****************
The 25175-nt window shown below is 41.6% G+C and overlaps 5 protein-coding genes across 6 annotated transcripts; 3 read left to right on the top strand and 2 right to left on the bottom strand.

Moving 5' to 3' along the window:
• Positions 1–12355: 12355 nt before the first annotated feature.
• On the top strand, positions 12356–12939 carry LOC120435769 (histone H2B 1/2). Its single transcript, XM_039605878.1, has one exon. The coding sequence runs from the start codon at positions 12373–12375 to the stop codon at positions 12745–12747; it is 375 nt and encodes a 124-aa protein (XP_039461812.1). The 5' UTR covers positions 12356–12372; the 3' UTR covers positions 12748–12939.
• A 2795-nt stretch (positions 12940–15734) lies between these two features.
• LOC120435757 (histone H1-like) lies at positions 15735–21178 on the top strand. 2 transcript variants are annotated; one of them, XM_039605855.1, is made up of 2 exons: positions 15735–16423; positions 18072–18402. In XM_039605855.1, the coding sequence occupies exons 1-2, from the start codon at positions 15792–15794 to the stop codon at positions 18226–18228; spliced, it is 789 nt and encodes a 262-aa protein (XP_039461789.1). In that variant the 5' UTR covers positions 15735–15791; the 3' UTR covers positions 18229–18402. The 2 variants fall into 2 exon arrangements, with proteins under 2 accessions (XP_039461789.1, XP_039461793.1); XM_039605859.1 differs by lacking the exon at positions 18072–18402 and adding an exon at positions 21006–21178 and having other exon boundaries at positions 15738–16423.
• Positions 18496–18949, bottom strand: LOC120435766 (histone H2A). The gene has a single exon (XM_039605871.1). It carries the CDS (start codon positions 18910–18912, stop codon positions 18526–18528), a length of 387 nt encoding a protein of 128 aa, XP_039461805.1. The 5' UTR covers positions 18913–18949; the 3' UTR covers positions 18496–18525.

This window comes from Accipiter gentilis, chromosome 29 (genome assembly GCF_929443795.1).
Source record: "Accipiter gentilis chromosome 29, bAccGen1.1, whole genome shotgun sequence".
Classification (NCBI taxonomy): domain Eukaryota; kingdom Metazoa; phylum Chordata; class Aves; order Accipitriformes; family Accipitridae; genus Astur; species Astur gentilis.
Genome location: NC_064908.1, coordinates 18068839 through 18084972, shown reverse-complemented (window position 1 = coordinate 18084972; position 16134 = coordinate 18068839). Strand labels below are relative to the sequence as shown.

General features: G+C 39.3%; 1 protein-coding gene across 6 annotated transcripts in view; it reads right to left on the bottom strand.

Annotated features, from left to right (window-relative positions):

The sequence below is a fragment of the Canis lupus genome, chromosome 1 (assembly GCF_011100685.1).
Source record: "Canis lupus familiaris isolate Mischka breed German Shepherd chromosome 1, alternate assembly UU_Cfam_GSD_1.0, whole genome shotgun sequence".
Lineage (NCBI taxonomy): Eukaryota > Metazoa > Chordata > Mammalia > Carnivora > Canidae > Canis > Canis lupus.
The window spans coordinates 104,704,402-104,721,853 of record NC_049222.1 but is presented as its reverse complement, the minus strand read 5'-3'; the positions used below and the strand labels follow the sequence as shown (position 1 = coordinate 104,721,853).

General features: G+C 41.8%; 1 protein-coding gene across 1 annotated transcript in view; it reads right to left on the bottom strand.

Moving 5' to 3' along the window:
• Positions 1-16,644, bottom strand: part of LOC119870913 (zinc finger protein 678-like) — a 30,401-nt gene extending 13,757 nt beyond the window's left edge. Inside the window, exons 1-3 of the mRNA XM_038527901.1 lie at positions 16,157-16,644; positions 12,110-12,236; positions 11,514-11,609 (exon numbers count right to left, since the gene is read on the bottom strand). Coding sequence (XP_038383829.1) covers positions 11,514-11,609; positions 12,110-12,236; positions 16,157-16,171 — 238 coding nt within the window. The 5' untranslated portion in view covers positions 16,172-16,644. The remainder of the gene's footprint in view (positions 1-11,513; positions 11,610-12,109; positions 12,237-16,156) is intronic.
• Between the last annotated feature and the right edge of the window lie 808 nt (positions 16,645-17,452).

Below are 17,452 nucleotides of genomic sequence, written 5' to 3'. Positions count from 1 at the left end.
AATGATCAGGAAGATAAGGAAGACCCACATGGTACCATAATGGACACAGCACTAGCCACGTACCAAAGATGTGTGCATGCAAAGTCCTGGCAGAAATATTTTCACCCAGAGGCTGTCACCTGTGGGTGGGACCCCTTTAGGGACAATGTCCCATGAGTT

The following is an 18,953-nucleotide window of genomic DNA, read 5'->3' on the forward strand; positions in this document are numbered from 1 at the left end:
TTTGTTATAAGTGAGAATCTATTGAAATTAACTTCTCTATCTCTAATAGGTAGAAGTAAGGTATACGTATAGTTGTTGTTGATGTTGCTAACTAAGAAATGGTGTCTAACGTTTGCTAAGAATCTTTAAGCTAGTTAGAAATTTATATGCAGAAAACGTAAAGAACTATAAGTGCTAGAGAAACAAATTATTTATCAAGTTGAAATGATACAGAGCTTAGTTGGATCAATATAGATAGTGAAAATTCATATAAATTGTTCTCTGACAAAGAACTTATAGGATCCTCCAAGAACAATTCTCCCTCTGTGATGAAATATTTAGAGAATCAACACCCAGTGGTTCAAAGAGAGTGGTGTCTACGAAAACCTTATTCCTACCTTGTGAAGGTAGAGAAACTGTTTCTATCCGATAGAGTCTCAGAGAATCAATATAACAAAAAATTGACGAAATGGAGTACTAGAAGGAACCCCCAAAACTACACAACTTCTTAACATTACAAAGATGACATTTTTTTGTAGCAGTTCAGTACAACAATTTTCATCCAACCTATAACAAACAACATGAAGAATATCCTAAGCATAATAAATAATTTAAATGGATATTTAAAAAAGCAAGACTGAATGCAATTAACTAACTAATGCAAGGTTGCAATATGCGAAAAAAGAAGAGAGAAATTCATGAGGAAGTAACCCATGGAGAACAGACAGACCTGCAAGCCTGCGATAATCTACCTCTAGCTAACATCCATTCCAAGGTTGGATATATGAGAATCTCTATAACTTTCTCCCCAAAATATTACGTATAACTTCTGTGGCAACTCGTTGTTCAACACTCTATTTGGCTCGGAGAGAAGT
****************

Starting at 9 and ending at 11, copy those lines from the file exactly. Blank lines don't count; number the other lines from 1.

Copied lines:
Source record: "Accipiter gentilis chromosome 29, bAccGen1.1, whole genome shotgun sequence".
Classification (NCBI taxonomy): domain Eukaryota; kingdom Metazoa; phylum Chordata; class Aves; order Accipitriformes; family Accipitridae; genus Astur; species Astur gentilis.
Genome location: NC_064908.1, coordinates 18068839 through 18084972, shown reverse-complemented (window position 1 = coordinate 18084972; position 16134 = coordinate 18068839). Strand labels below are relative to the sequence as shown.